If in the river, the body of Abdul Shokoor Ezedi may never be found, officers warn.
Police are to search the River Thames for the body of Abdul Shokoor Ezedi, the Clapham chemical attack suspect.
Detectives believe the 35-year-old went into the water near Chelsea Bridge in west London on the night of the attack, after walking “with purpose” for hours.
CCTV footage shows him pacing and leaning over the bridge before he disappears from view, police said.
Ezedi is suspected of dousing a mother and her daughters with an alkaline substance on the night of 31 January.
He was last seen at 23:27 GMT, on Chelsea Bridge, about four hours after the attack in Clapham, south London. He was never seen leaving the bridge area.
At a briefing on Friday, Metropolitan Police officers said the search of the Thames would involve boats from the Marine Policing Unit – and would take place at low tide.
They warned that at this time of year the Thames was very fast flowing and full of snags, and that it was possible Ezedi’s body may never surface.
Speaking at Scotland Yard, Cmdr Jon Savell said officers had spent the last 24 hours “meticulously” following CCTV and their “main working hypothesis” was that Ezedi had gone into the water.
“We have looked at all of the available cameras and angles, and with the assistance of Transport for London and CCTV from buses that were travelling over the bridge at the relevant time, and there is no sighting of him coming off the bridge,” he said.
Cmdr Savell said that a marine support unit would be “carrying out some searches of the Thames” in the area he was last seen.
He told reporters that it may take “some time… for a person to surface and sadly, they may never actually be found”.
Cmdr Savell added that police were in contact with a member of Ezedi’s family to “break that news”.
Det Supt Rick Sewart, also at the briefing, said death was the “most probable outcome” if Ezedi had gone into the water.
Police have not said how the search will be conducted, but a former senior counter terrorism officer with the Met told the BBC officers would likely use technology such as sonar to search the river.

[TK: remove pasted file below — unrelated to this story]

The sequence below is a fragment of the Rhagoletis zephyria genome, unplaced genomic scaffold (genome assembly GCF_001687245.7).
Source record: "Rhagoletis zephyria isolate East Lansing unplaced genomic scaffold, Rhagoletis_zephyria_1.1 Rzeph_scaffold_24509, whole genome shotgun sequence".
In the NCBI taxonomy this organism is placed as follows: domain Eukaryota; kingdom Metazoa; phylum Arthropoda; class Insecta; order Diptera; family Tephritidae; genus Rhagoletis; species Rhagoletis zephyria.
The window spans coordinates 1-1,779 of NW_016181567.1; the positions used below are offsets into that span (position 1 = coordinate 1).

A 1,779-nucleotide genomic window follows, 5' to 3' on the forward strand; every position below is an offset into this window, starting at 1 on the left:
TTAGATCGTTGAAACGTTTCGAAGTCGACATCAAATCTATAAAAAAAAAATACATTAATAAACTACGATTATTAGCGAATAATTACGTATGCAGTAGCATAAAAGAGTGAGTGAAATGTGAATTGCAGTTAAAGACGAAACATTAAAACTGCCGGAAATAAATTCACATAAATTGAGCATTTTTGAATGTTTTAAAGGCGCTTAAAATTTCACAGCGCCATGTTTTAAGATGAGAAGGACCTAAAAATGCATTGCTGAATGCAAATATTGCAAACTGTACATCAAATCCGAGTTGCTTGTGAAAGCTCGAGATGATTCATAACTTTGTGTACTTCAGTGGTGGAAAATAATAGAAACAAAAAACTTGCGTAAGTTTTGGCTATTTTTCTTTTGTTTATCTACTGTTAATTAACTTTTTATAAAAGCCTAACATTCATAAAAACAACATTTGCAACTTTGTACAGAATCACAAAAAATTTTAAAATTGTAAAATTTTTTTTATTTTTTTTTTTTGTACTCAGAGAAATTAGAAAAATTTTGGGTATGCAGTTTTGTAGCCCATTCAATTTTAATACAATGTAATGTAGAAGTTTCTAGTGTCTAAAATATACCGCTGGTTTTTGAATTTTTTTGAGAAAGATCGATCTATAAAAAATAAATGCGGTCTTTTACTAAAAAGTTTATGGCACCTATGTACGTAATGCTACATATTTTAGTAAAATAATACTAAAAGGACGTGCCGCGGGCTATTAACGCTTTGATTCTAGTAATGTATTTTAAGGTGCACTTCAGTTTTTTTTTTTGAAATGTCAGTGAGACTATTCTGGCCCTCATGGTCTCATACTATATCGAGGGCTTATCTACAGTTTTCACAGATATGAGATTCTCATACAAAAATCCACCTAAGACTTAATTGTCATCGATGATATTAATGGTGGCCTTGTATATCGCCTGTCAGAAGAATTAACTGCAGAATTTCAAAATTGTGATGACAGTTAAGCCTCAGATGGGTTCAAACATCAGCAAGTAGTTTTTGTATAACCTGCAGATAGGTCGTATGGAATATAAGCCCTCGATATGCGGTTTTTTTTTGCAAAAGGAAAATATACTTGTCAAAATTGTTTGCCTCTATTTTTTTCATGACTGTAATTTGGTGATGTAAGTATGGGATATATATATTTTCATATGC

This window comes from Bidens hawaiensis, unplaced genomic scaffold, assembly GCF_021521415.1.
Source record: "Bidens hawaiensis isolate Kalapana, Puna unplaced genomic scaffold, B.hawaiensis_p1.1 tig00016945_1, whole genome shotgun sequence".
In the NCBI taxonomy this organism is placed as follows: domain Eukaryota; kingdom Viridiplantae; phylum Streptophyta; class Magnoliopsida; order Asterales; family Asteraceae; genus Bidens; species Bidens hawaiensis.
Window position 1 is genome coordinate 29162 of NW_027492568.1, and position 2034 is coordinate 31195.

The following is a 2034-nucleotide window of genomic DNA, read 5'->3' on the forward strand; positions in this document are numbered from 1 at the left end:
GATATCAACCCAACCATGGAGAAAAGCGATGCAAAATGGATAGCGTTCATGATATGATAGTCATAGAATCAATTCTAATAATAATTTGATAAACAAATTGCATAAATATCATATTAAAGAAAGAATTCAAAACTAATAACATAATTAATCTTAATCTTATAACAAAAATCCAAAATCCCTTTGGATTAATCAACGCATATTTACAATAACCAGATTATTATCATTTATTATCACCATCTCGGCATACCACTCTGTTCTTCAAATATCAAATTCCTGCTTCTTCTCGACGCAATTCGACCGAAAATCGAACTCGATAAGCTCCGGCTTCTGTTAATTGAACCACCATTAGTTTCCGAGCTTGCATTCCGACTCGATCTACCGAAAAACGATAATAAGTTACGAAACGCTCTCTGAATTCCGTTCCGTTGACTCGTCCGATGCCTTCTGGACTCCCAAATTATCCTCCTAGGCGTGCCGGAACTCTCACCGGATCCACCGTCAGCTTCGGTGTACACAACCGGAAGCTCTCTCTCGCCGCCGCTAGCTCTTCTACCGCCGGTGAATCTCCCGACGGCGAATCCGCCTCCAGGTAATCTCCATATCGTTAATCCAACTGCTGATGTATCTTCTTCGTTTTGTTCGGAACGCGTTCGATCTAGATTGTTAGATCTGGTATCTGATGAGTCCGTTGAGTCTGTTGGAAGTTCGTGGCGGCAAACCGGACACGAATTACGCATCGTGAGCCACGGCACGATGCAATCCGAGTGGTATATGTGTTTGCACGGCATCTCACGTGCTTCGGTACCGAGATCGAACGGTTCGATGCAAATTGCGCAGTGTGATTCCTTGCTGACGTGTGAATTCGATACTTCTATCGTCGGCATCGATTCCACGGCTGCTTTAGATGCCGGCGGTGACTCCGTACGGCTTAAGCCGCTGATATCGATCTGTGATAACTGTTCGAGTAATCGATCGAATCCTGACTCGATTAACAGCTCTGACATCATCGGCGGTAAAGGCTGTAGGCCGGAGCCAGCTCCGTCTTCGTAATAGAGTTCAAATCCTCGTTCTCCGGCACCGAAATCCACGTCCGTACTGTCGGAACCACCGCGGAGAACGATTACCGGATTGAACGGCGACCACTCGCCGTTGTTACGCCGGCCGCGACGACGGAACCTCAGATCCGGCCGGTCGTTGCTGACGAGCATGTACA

Nick Aldworth said marine police had an “intimate” understanding of the Thames.
“They know how the tides come in and out, how the eddies flow around the river – and they have a really good understanding of where a body may appear if it goes in at any particular point along its length,” he told Radio 4’s Today programme.
The river theory came days after police said they believed Ezedi was “being helped by others” to evade capture, and that their inquiries were targeting “more of Ezedi’s associates” following the arrest of one man on suspicion of assisting an offender. He was later bailed.
Searches have been ongoing for more than a week, with police raids carried out in the Newcastle area at properties linked to Ezedi on Thursday.
Originally from Afghanistan, Ezedi is believed to have arrived in the UK by lorry in 2016 – the same year he made his first unsuccessful asylum application. He settled in north-east England and is thought to have been living in Newcastle at the time of the attack.
He is wanted on suspicion of attempted murder over the attack, which took place in Lesser Avenue at about 19:25 GMT.
The injured woman remains sedated in hospital and there are concerns she may lose sight in one eye. She and Ezedi had been in a relationship that broke down, police have said, and they arranged to meet before the attack took place.
Both her children, aged eight and three, have been discharged from hospital.
The suspect, who is not the father of the children, suffered serious facial injuries in the attack. Police have repeatedly encouraged him to seek medical attention.
He had his asylum claim rejected twice before he successfully appealed against the Home Office by claiming he had converted to Christianity.
Ezedi was convicted of two sexual offences in 2018 but was allowed to remain in the UK because his crimes did not meet the threshold for deportation.